Generally speaking, a federally subsidized or unsubsidized loan or private loan can be sent directly to the student, or sent to the student's school to be put in their account.
Federal student loans have two distribution channels, both of which can cut a check directly to the borrower or the school. The channels have two names, and are funded differently: Federal Direct Student Loans (otherwise called Direct Loans, or FDLP) and Federal Family Education Loans (FFELP).
- A FDLP originates at the United States Treasury Department. The money is then sent through the United States Department of Education, then to the college or university or to the student.
- A FFELP loan is funded with private capital by institutions such as banks, credit unions and savings and loans. These are more similar to consumer loans in that a borrower can take advantage of payment options that could reduce their overall repayment amount, like a discount for using automatic debiting or consecutive, on time payments.
Will I Ever Receive Money Directly From The Student Loan Lender?
Again, these monies are sent to the school directly and disbursed to the student to pay for school related only costs, or put directly into the student’s account and pulled out directly when bills come due, or the funds are sent in a lump yearly/twice-yearly check to the student.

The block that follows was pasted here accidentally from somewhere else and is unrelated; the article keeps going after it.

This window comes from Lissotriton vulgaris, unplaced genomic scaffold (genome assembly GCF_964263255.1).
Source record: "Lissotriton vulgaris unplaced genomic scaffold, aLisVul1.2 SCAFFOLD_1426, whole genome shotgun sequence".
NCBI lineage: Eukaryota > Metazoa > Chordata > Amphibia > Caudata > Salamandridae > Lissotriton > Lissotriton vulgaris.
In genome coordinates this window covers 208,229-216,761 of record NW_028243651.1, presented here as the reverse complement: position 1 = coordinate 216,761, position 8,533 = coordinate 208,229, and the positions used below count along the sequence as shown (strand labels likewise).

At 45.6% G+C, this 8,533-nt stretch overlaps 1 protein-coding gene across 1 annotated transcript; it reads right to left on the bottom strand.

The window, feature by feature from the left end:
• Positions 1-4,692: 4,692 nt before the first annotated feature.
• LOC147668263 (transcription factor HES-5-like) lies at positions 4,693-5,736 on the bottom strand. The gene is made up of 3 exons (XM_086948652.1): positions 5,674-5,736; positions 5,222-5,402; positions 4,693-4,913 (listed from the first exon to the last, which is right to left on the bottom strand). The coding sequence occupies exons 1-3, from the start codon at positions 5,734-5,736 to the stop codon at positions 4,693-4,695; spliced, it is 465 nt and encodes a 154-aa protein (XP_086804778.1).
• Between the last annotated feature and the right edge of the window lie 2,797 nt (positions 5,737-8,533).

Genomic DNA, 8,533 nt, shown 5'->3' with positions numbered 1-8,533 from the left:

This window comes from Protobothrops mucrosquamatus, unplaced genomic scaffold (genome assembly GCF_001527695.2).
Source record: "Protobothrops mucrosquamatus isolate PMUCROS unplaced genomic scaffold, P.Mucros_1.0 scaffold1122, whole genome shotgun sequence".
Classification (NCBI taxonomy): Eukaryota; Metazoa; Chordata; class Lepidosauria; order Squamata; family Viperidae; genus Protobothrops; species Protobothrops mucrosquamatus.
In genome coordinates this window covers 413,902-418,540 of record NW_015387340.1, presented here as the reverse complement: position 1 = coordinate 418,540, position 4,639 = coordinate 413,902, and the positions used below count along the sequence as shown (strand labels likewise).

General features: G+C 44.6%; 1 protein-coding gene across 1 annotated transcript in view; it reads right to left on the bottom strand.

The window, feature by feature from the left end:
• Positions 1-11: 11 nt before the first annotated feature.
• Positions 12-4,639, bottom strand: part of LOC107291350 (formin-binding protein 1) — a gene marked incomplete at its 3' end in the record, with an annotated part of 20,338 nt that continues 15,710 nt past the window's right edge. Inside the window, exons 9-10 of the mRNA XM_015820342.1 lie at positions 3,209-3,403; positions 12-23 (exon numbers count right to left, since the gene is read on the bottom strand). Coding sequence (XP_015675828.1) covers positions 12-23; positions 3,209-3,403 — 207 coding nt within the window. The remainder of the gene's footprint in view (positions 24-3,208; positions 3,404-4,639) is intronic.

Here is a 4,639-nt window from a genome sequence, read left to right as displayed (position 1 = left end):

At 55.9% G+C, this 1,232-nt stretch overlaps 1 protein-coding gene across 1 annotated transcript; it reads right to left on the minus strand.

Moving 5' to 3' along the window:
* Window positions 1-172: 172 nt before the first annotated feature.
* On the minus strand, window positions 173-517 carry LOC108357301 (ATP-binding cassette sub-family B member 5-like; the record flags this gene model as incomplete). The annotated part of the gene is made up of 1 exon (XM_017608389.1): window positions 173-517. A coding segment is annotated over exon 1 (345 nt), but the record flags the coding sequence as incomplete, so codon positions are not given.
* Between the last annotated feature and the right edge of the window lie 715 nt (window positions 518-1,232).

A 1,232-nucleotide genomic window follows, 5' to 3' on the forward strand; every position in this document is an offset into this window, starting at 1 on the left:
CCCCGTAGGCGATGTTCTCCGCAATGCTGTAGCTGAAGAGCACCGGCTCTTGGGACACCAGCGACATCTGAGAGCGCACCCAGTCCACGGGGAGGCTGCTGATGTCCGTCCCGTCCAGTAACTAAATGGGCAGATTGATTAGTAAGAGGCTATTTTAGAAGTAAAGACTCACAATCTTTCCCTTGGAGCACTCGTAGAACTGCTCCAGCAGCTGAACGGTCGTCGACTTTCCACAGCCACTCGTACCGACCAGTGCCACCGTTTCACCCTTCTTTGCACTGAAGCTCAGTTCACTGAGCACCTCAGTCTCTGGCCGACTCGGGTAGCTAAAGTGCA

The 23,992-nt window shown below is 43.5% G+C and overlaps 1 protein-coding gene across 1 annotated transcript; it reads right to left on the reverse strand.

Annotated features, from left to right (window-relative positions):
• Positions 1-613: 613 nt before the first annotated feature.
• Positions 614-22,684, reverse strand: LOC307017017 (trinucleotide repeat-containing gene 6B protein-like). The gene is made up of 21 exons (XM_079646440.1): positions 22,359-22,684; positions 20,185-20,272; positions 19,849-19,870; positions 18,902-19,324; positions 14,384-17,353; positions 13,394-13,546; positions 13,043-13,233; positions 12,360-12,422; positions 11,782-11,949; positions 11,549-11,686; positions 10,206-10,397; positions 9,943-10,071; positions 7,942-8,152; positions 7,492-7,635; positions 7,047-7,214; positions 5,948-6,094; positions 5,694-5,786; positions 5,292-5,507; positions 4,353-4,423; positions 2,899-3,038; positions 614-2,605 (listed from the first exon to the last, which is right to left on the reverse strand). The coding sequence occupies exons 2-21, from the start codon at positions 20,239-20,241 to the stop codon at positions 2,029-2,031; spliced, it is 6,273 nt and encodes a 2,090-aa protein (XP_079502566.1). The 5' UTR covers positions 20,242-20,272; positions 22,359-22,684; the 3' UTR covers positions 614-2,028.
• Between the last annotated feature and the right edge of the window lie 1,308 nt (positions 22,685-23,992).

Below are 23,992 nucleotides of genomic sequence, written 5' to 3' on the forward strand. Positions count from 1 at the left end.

Private loans are almost always sent directly to the school. They can vary in the number of installments, but essentially they are put into your student account. The only time a lender might deviate from this process is if your school is not set up for electronic transfer of funds, or for some reason will not accept it from your lender. In this case, the lender will send a check directly to the borrower to be endorsed over to the school, or more likely, made out to both the student and the school. The borrowing student is then responsible for getting the funds to the school.
For both federal and private loans, any monies that are left over after tuition, textbooks, computers, housing and living expenses related to school will be sent to the borrower in the form of a check.
Borrower's loans can vary as much as their financial needs. Generally, if a student needs money just for tuition and not room and board or anything else, it’s best to get a loan that puts the money directly into a student account or pays the school. When a borrower needs to cover not just tuition, but rent, food, gas – anything that could be construed as school-related – loans that put the money directly in his or her hands might make it easier to pay more fluctuating costs like rent.